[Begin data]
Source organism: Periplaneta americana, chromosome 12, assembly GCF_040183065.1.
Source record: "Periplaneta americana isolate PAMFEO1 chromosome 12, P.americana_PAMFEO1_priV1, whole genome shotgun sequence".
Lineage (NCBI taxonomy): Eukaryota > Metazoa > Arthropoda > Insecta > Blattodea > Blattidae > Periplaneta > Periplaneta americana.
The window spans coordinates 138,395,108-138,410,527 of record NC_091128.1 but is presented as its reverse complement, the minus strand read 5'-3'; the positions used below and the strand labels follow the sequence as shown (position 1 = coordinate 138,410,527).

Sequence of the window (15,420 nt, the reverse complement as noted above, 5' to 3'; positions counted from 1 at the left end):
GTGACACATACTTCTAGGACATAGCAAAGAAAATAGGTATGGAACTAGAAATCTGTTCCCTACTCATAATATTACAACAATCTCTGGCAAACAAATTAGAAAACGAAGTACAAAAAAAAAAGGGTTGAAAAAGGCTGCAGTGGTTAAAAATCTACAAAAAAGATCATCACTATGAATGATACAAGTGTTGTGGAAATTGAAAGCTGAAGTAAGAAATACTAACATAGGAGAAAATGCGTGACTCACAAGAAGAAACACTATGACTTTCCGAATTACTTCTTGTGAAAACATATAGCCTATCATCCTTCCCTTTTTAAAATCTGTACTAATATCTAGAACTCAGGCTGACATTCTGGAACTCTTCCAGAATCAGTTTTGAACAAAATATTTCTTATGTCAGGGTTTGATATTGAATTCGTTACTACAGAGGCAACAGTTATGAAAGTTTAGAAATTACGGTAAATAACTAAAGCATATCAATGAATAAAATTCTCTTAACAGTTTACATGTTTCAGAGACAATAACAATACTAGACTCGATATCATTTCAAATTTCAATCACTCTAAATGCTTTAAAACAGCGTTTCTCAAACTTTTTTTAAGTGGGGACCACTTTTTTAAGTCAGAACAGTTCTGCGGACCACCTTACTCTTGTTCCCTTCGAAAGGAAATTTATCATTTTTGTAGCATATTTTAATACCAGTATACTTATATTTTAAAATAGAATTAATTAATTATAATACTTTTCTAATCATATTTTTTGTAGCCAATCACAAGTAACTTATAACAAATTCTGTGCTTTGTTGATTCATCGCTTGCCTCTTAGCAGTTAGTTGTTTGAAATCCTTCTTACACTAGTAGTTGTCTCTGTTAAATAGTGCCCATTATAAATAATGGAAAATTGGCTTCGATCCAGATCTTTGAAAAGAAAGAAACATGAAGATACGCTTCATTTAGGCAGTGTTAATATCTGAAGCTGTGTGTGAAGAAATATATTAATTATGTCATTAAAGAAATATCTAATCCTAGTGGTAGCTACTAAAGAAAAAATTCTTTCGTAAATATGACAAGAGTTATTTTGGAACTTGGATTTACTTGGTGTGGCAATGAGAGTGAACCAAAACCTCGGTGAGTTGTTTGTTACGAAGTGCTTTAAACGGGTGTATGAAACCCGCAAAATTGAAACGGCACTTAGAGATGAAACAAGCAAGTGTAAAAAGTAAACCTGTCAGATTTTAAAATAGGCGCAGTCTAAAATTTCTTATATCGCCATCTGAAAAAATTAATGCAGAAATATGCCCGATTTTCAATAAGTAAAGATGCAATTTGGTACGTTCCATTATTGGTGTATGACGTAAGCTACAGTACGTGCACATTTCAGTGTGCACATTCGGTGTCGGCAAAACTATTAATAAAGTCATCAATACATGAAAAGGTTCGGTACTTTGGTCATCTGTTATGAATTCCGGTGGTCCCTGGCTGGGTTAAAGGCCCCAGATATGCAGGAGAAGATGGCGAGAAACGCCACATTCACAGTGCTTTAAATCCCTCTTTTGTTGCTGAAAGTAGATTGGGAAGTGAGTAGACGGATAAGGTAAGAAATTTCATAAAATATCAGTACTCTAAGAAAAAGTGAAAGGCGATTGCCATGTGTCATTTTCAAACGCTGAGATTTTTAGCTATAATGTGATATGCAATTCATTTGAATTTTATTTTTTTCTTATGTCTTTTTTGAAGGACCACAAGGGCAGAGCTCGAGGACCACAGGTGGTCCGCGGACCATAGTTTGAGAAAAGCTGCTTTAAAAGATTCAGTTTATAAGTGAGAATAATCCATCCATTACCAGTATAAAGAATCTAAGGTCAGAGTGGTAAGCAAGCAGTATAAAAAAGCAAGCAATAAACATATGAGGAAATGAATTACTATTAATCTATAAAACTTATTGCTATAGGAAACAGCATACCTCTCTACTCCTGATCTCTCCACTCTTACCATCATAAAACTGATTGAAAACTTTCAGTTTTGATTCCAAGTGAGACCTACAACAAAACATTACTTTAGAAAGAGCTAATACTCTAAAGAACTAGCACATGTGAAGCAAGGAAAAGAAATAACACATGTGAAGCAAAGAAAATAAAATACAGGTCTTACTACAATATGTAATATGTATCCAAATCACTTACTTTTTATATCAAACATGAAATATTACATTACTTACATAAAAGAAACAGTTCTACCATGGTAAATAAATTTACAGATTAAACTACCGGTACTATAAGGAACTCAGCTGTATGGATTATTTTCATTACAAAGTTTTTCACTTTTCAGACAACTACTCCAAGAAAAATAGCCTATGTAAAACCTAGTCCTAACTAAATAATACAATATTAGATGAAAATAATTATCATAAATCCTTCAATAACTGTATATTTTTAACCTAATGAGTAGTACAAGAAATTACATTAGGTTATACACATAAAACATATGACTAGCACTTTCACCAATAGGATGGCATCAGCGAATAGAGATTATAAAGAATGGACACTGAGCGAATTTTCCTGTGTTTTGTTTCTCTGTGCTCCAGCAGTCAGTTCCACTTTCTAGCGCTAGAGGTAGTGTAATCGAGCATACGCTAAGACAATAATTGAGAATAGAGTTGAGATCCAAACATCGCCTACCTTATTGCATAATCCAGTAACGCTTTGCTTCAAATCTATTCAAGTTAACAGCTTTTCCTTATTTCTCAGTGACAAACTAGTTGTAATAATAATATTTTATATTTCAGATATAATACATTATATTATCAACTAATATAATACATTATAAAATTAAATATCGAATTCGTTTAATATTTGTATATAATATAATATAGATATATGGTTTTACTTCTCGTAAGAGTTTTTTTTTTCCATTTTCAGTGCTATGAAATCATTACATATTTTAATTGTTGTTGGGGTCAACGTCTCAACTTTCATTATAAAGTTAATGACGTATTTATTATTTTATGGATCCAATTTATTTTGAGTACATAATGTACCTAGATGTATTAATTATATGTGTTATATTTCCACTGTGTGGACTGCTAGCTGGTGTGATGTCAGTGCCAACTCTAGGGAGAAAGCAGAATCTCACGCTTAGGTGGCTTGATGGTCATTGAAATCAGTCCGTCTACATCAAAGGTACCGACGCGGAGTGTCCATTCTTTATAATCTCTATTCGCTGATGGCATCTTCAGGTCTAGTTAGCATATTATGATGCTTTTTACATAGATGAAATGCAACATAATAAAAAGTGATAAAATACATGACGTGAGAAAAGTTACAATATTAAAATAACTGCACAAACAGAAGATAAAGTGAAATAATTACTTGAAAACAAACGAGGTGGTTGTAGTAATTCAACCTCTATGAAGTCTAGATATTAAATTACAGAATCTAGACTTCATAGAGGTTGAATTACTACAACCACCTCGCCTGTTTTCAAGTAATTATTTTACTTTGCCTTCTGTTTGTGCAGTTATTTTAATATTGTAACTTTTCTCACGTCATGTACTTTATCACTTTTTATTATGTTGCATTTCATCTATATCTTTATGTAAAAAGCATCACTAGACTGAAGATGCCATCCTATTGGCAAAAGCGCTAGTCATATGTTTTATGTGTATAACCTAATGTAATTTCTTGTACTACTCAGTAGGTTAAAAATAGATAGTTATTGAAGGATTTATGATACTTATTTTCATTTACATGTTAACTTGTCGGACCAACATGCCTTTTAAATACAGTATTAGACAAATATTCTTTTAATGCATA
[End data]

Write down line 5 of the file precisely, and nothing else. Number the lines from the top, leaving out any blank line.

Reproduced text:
Sequence of the window (15,420 nt, the reverse complement as noted above, 5' to 3'; positions counted from 1 at the left end):